Social media’s impact on the coronavirus pandemic

Marina Gonzalez, Reporter

Social media accounts sharing reports on the coronavirus has caused many fears and paranoia for people trying to avoid the outbreak.

The media has produced reports and uploaded footage about the coronavirus outbreak in a way that has made viewers more afraid to be outside of their homes.

According to the Fox 17 website, viewers are consuming a lot of information about the coronavirus, which causes them to get anxiety about the outbreak. They explained that the media is spreading false information to the public and advised that people should limit their information intake about the outbreak.

Bakersfield College psychology professor David Rohac shared his opinion about the situation and what social media is capable of doing.

“I think social media is both a positive and a negative for our fear in this situation,” Rohac said. “Social media can also be a breeding ground for the spread of misinformation.”

Rohac shared some reasons for how the information being spread is causing people to fear the outbreak.

“The study of mimetics shows us that ideas can propagate, without regard to their factual content and the Internet provides the substrate over which those ideas can spread,” Rohac said.

The ideas that people are spreading on social media about the outbreak cannot be true because those who are writing about it may not have the correct facts. Viewers who are reading any false information about the outbreak may not be checking the correct sources.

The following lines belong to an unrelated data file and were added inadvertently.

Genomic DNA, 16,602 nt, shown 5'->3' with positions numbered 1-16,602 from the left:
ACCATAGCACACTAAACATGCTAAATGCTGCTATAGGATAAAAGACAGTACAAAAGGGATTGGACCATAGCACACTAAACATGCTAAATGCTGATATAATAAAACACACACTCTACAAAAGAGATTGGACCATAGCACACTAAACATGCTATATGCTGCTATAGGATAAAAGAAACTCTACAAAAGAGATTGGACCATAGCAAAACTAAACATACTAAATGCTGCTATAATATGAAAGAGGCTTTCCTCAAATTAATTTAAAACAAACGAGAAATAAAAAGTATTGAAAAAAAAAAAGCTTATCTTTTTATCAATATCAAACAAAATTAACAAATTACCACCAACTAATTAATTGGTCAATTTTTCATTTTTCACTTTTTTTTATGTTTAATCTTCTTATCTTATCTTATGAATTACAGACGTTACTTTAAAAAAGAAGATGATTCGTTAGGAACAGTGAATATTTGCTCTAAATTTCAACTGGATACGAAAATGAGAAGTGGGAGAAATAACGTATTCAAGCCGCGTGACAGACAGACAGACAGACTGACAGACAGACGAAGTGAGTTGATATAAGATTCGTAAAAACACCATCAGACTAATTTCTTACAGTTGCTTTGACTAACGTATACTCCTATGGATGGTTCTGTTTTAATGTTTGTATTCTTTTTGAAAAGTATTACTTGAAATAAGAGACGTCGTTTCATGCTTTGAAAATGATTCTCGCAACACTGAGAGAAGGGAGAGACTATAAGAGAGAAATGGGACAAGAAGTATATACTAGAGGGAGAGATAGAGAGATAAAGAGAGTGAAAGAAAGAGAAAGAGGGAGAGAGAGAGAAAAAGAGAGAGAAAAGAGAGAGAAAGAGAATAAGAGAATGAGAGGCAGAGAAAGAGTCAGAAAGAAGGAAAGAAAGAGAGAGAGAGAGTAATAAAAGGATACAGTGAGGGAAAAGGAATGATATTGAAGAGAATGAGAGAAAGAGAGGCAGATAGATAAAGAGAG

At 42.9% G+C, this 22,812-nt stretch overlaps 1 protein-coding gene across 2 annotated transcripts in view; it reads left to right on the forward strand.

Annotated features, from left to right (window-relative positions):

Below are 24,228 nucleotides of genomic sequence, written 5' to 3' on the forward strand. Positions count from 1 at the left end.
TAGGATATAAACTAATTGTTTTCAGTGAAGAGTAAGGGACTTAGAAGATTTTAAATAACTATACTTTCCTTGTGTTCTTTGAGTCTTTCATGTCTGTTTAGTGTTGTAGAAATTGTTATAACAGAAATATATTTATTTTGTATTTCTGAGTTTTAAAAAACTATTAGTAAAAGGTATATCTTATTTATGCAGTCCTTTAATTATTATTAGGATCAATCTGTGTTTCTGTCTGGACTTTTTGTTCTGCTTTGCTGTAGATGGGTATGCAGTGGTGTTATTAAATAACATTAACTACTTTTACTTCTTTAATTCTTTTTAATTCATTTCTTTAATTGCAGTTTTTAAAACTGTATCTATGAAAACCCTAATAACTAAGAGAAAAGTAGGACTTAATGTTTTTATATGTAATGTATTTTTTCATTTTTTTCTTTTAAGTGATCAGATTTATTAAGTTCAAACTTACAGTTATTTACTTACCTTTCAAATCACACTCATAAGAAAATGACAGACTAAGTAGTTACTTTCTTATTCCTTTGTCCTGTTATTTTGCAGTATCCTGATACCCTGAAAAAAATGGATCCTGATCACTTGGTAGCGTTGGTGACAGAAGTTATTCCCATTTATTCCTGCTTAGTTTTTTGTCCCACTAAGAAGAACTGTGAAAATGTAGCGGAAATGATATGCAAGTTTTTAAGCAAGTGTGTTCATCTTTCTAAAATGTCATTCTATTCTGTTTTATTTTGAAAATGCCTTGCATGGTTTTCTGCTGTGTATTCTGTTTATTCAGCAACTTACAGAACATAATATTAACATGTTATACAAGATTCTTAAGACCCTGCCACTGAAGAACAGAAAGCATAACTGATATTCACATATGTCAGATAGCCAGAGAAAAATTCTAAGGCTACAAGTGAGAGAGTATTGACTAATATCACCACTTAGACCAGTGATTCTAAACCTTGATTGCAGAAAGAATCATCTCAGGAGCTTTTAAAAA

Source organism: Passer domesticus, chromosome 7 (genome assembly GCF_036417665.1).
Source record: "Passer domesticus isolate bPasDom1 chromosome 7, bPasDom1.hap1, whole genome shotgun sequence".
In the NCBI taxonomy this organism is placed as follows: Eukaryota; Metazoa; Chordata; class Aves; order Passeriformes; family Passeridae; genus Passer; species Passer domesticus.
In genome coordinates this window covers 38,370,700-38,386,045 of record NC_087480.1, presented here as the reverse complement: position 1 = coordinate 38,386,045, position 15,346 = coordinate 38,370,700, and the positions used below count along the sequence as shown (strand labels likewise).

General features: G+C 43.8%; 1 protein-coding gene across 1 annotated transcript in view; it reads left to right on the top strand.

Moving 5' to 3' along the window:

Viewers are not only becoming afraid, but they can also get anxiety from the information they are reading.

According to the Rolling Stones, people with anxiety disorders make up most of the population and they are the ones who are mostly being affected by the news coverage on the virus. People who have anxiety may get worried and think negative thoughts about whether or not they are safe.

Rohac also shared some solutions that people can do to overcome the fear or anxiety they may be feeling about the outbreak. 

“Think critically about what you are reading,” Rohac said. “Ask yourself these questions: who is writing it, do they have a reason or motive, and how did they get their information.”

Viewers reading any news coverage about the virus can check to see which sources are true and which sources are false. Reading sources carefully can be a new way for them to find better sources.

“Knowledge doesn’t necessarily reduce fear, but it can encourage better decisions,” Rohac said.